Are you aware that the U.S. produces the largest numbers of utility patents (innovation patents) per year and has produced over 100,000 a year for at least the last 45 years? No other country comes close (USPTO, 2012).

Did you answer “No” to three or more of these questions? If so, don’t you think it is time that you save the taxpayers money and resources and resign?

Sources

Gereffi, G., Wadhwa, V. & Rissing, B. (2006). Framing the Engineering Outsourcing Debate: Comparing the Quantity and Quality of Engineering Graduates in the United States, India and China. Available at SSRN: http://ssrn.com/abstract=1015831 or http://dx.doi.org/10.2139/ssrn.1015831

Kiwana, L., Kumar, A., & Randerson, N. (2012).The Skills Threat from China and India – Fact or Fiction. Engineering U.K. Retrieved from http://www.engineeringuk.com/_resources/documents/Engineering_Graduates_in_China_and_India_-_EngineeringUK_-_March_2012.pdf

Organisation for Economic Co-operation and Development. (2010). PISA 2009 results: What students know and can do: Student performance in reading, mathematics and science (Vol. I). Retrieved from http://www.oecd.org/pisa/ pisaproducts/pisa2009/pisa2009resultswhatstudents knowandcandostudentperformanceinreadingmath ematicsandsciencevolumei.htm

Organisation for Economic Co-operation and Development. (2013). PISA 2012 results. What students know and can do: Student performance in reading, mathematics and science (Vol. I). http://www.oecd.org/pisa/keyfindings/pisa-2012-results-volume-I.pdf

Pierce, J.R. (2012). The Surprisingly Swift Decline of U.S. Manufacturing Employment. Yale School of Management and National Bureau of Economic Research. Retrieved from http://economics.yale.edu/sites/default/files/schott-09-oct-2013.pdf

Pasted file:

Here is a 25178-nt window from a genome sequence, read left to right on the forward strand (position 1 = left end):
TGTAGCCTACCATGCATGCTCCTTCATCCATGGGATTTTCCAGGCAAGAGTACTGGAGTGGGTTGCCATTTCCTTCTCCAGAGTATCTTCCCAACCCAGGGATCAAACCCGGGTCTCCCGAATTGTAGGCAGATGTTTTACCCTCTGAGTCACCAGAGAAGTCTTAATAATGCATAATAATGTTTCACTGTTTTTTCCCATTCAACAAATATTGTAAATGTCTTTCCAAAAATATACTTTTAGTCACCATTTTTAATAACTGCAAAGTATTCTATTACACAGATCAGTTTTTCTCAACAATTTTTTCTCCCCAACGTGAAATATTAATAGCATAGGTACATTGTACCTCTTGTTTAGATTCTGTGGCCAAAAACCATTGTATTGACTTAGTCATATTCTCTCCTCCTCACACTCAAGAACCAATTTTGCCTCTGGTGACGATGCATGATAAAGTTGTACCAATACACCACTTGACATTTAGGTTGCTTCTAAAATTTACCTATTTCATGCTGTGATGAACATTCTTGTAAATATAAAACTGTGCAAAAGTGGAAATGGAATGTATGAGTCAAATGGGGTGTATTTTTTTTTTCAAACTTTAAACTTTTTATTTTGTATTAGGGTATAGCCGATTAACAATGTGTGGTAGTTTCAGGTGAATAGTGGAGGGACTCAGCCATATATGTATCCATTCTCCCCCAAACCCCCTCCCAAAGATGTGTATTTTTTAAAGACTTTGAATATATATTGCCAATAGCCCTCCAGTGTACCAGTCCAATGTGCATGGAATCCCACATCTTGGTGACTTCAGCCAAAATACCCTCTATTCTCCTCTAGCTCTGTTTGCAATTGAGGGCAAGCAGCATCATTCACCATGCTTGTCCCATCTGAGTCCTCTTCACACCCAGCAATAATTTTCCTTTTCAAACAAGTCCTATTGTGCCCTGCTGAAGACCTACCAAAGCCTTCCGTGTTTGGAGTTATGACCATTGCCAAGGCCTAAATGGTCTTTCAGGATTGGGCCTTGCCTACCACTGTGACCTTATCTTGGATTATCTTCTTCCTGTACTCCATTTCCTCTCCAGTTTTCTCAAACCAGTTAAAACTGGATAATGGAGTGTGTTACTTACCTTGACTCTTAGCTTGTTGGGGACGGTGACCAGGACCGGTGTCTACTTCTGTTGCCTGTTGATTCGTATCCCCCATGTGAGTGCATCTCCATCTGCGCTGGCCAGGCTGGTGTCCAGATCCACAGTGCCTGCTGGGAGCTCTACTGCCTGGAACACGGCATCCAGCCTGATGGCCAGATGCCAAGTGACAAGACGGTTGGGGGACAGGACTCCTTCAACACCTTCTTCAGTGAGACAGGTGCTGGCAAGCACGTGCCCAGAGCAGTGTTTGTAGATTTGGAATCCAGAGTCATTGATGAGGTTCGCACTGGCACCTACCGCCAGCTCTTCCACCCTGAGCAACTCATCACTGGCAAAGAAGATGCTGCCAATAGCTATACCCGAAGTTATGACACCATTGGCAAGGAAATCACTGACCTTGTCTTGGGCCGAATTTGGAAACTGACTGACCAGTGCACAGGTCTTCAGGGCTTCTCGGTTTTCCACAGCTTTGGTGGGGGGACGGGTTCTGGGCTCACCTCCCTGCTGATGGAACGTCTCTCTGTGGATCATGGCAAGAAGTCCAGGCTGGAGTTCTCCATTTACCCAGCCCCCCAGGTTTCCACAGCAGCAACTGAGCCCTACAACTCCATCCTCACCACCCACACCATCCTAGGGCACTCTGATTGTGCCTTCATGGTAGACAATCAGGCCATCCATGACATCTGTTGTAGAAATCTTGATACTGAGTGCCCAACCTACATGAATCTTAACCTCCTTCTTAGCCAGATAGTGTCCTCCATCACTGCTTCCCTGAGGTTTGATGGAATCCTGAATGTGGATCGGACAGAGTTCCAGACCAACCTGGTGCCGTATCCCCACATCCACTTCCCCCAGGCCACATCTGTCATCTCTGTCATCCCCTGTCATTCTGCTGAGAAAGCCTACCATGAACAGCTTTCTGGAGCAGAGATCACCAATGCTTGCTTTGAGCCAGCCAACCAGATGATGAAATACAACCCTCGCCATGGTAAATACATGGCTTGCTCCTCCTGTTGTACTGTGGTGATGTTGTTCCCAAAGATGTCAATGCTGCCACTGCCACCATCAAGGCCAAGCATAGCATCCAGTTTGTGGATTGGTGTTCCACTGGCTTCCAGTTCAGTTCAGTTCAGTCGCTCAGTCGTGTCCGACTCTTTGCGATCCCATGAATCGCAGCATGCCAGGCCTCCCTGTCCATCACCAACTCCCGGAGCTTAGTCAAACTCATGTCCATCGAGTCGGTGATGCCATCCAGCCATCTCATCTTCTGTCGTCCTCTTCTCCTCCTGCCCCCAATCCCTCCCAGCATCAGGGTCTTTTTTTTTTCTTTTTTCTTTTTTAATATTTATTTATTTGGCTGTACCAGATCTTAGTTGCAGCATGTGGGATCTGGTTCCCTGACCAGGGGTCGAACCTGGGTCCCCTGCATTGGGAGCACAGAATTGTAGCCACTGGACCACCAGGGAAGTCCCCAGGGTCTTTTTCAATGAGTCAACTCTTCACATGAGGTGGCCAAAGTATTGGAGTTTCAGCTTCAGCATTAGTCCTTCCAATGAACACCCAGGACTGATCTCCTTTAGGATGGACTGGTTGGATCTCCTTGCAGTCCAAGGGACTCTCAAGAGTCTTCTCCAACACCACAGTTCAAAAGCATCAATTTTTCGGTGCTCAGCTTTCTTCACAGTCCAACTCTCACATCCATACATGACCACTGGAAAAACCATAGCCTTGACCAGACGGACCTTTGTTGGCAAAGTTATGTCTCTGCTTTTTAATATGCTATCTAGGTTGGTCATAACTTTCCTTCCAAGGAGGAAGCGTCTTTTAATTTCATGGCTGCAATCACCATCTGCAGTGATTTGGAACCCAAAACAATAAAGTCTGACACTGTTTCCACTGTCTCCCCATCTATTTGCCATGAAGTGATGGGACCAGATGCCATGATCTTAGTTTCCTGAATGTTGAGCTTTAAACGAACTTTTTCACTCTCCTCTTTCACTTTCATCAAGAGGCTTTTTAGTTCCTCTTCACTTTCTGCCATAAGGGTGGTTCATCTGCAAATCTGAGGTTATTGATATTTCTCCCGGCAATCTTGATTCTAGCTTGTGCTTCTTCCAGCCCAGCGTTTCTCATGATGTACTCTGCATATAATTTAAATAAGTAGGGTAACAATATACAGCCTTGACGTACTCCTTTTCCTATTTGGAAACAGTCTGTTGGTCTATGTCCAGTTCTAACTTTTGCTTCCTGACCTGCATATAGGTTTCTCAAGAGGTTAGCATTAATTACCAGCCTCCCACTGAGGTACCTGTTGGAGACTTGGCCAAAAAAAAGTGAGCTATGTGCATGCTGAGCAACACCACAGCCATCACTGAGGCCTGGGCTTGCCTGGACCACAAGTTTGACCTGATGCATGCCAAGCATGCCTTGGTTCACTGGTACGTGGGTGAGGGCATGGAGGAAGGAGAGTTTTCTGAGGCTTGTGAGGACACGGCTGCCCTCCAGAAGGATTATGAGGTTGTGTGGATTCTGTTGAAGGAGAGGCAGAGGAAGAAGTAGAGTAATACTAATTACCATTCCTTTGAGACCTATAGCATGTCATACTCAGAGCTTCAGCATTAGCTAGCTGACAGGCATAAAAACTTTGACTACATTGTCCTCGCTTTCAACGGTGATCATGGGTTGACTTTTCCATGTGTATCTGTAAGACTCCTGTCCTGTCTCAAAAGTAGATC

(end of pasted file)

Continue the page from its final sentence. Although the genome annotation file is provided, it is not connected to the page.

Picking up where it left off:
Prestowitz, C. (2012, Feb. 22). GE’s Competitiveness Charade. Foreign Policy. Retrieved from: http://prestowitz.foreignpolicy.com/posts/2012/02/22/ges_competitiveness_charade 5

Riddle, M. (2010, December 15). PISA: It’s Poverty not Stupid [web post]. The Principal Difference. Retrieved from http://nasspblogs.org/principaldifference/2010/12/pisa_its_poverty_not_stupid_1.html

Tienken, C.H. (2008). Rankings of International Achievement Test Performance and Economic Strength: Correlation or Conjecture? International Journal of Education Policy and Leadership, 3(3), 1-12.

Tienken, C.H. (2013). International Comparisons of Innovation and Creativity. Kappa Delta Pi Record, 49, 153-155.

Traywick, C.A. (2013, Nov. 5). Here’s Proof that Trading with Beijing is Screwing America’s Workers. Foreign Policy. Retrieved from: http://blog.foreignpolicy.com/ posts/2013/11/05/heres_proof_that_trading_with_china_is_screwing_american_workers

U.S. Patent and Trademark Office. (2012): Patents by Country, State, and Year: Utility Patents. Alexandria, VA: Author. Retrieved from http://www.uspto.gov/web/offices/ac/ido/oeip/taf/cst_utl.htm

World Bank. (2013). GDP Per Capita. Retrieved from: http://data.worldbank.org/indicator/NY.GDP.PCAP.CD
– See more at: http://christienken.com/2013/12/05/what-pisa-says-about-pisa/#sthash.iLc3v8ZP.dpuf

—————-

Thank you, Dr. Tienken.

CA School District Sells Student Data to Fundraise for Duncan Visit   3 comments

barack arne

For those who still don’t realize that there’s an ugly, illicit student-data selling racket going on, here’s a news story for you.

A California school district just traded their students’ data for the large amount of money that they wanted for an event, a visit from the U.S. Secretary of Education. There’s thick irony in having the data-hungry Secretary of Education being the very guest of honor at the event that was purchased by the sale of student data to his Department of Education’s “Promise Neighborhoods” group.

So, this week’s article in the San Diego Reader exposes the racket of buying and selling private student data. The article says:

“Castle Park Middle School is a Chula Vista Promise Neighborhood school. Promise Neighborhoods are funded by the Department of Education and claim to offer “cradle to career” services. South Bay Community Services is the organization that oversees and distributes the $60 million government investment in Chula Vista.